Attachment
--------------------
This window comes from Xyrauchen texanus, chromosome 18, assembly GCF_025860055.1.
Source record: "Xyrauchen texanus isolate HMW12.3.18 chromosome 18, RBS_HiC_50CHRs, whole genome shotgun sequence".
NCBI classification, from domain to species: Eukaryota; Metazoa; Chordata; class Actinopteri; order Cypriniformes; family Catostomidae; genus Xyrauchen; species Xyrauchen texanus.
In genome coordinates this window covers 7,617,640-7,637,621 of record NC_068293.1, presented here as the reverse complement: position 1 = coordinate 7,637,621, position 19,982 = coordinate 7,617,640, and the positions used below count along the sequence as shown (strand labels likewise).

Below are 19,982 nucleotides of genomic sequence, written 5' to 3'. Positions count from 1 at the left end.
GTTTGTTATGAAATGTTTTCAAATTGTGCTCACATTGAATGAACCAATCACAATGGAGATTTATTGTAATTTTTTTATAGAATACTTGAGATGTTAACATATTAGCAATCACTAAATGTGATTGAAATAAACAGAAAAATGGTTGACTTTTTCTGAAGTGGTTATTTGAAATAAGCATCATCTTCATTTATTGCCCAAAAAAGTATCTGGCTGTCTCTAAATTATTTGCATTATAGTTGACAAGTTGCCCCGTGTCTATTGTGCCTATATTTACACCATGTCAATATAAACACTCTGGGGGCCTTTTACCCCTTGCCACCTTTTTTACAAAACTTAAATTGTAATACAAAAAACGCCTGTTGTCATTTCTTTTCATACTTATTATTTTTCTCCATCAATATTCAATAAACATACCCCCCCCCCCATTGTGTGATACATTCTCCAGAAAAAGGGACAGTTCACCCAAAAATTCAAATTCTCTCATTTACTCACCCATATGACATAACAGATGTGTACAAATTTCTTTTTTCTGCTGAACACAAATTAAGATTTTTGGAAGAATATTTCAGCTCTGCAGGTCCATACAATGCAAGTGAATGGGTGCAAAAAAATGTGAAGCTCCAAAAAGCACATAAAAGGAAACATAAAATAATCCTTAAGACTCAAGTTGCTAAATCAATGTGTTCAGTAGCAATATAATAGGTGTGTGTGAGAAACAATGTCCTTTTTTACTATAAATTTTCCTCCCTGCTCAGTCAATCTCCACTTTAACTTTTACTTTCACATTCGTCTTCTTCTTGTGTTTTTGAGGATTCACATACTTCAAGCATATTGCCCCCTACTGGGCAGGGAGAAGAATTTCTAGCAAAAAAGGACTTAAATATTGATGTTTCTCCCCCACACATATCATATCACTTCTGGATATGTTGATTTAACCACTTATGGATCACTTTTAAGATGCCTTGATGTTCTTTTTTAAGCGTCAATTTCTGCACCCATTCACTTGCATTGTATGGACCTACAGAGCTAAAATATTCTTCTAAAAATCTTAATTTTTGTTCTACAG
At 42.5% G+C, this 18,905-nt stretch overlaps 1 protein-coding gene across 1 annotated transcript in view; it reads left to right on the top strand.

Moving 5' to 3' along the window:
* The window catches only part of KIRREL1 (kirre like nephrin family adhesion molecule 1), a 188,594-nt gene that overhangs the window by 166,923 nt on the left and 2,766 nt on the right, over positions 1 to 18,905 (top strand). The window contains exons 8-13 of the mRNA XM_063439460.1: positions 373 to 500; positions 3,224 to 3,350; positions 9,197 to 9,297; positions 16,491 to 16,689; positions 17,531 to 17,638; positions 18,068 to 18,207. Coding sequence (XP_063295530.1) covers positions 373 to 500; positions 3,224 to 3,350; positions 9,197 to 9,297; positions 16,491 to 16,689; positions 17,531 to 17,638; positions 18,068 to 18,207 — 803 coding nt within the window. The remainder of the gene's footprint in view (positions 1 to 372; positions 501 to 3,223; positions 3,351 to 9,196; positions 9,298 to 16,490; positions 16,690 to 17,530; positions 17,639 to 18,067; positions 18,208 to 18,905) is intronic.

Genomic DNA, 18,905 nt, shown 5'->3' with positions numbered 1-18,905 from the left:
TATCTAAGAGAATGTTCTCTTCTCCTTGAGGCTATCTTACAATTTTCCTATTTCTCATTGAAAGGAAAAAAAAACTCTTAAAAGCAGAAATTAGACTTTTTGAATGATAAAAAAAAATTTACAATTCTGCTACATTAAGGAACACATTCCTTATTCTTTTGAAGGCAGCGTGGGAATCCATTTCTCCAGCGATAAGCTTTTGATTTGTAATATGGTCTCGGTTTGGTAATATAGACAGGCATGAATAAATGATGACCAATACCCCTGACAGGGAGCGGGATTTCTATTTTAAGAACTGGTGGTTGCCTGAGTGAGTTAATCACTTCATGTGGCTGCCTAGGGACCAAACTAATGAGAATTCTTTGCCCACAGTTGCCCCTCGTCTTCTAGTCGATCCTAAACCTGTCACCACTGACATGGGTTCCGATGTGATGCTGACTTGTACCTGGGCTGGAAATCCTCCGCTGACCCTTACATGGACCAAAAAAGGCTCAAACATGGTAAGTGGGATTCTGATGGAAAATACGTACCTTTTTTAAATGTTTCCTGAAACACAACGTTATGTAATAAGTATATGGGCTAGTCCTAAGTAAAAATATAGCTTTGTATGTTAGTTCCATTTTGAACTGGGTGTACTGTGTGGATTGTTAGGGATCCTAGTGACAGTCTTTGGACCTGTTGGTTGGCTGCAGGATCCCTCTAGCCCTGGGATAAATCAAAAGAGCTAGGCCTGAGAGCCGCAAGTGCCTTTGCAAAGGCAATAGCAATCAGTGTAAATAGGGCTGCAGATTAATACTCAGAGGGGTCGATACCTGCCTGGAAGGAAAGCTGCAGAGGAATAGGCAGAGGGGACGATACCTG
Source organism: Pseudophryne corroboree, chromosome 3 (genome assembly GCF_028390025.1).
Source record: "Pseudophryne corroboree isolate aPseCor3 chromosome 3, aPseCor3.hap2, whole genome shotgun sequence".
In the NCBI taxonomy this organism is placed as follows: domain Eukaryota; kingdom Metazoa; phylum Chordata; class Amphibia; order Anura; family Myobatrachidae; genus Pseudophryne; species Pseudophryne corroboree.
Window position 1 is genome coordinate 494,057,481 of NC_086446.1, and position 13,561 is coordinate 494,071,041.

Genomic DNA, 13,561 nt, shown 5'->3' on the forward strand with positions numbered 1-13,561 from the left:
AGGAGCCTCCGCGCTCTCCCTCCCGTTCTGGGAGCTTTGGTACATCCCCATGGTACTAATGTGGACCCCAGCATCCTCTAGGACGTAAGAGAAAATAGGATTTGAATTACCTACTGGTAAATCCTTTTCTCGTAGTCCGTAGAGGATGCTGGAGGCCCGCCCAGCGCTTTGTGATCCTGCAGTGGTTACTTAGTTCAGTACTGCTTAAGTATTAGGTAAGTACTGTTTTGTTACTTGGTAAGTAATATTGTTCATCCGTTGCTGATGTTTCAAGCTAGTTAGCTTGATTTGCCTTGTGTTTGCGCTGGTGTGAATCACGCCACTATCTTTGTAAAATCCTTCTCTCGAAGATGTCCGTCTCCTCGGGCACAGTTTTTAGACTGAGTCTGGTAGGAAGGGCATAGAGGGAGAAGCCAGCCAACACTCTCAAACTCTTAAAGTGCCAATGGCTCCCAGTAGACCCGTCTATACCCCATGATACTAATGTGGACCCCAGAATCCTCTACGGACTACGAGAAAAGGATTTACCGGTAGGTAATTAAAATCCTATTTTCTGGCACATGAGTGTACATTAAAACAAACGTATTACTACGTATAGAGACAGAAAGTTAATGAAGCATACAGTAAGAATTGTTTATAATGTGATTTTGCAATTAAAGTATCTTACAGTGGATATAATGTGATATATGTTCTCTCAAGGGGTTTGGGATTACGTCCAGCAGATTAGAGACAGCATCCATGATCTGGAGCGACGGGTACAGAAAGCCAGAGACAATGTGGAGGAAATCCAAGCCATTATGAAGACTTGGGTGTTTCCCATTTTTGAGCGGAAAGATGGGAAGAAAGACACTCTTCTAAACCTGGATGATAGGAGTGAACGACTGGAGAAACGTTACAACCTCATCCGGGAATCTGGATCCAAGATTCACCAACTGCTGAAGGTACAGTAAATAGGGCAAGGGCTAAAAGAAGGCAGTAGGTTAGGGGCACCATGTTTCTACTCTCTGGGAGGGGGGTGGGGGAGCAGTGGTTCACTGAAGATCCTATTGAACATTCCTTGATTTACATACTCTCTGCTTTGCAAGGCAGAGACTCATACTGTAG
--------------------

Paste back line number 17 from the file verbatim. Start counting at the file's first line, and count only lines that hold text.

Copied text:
AGGAGCCTCCGCGCTCTCCCTCCCGTTCTGGGAGCTTTGGTACATCCCCATGGTACTAATGTGGACCCCAGCATCCTCTAGGACGTAAGAGAAAATAGGATTTGAATTACCTACTGGTAAATCCTTTTCTCGTAGTCCGTAGAGGATGCTGGAGGCCCGCCCAGCGCTTTGTGATCCTGCAGTGGTTACTTAGTTCAGTACTGCTTAAGTATTAGGTAAGTACTGTTTTGTTACTTGGTAAGTAATATTGTTCATCCGTTGCTGATGTTTCAAGCTAGTTAGCTTGATTTGCCTTGTGTTTGCGCTGGTGTGAATCACGCCACTATCTTTGTAAAATCCTTCTCTCGAAGATGTCCGTCTCCTCGGGCACAGTTTTTAGACTGAGTCTGGTAGGAAGGGCATAGAGGGAGAAGCCAGCCAACACTCTCAAACTCTTAAAGTGCCAATGGCTCCCAGTAGACCCGTCTATACCCCATGATACTAATGTGGACCCCAGAATCCTCTACGGACTACGAGAAAAGGATTTACCGGTAGGTAATTAAAATCCTATTTTCTGGCACATGAGTGTACATTAAAACAAACGTATTACTACGTATAGAGACAGAAAGTTAATGAAGCATACAGTAAGAATTGTTTATAATGTGATTTTGCAATTAAAGTATCTTACAGTGGATATAATGTGATATATGTTCTCTCAAGGGGTTTGGGATTACGTCCAGCAGATTAGAGACAGCATCCATGATCTGGAGCGACGGGTACAGAAAGCCAGAGACAATGTGGAGGAAATCCAAGCCATTATGAAGACTTGGGTGTTTCCCATTTTTGAGCGGAAAGATGGGAAGAAAGACACTCTTCTAAACCTGGATGATAGGAGTGAACGACTGGAGAAACGTTACAACCTCATCCGGGAATCTGGATCCAAGATTCACCAACTGCTGAAGGTACAGTAAATAGGGCAAGGGCTAAAAGAAGGCAGTAGGTTAGGGGCACCATGTTTCTACTCTCTGGGAGGGGGGTGGGGGAGCAGTGGTTCACTGAAGATCCTATTGAACATTCCTTGATTTACATACTCTCTGCTTTGCAAGGCAGAGACTCATACTGTAG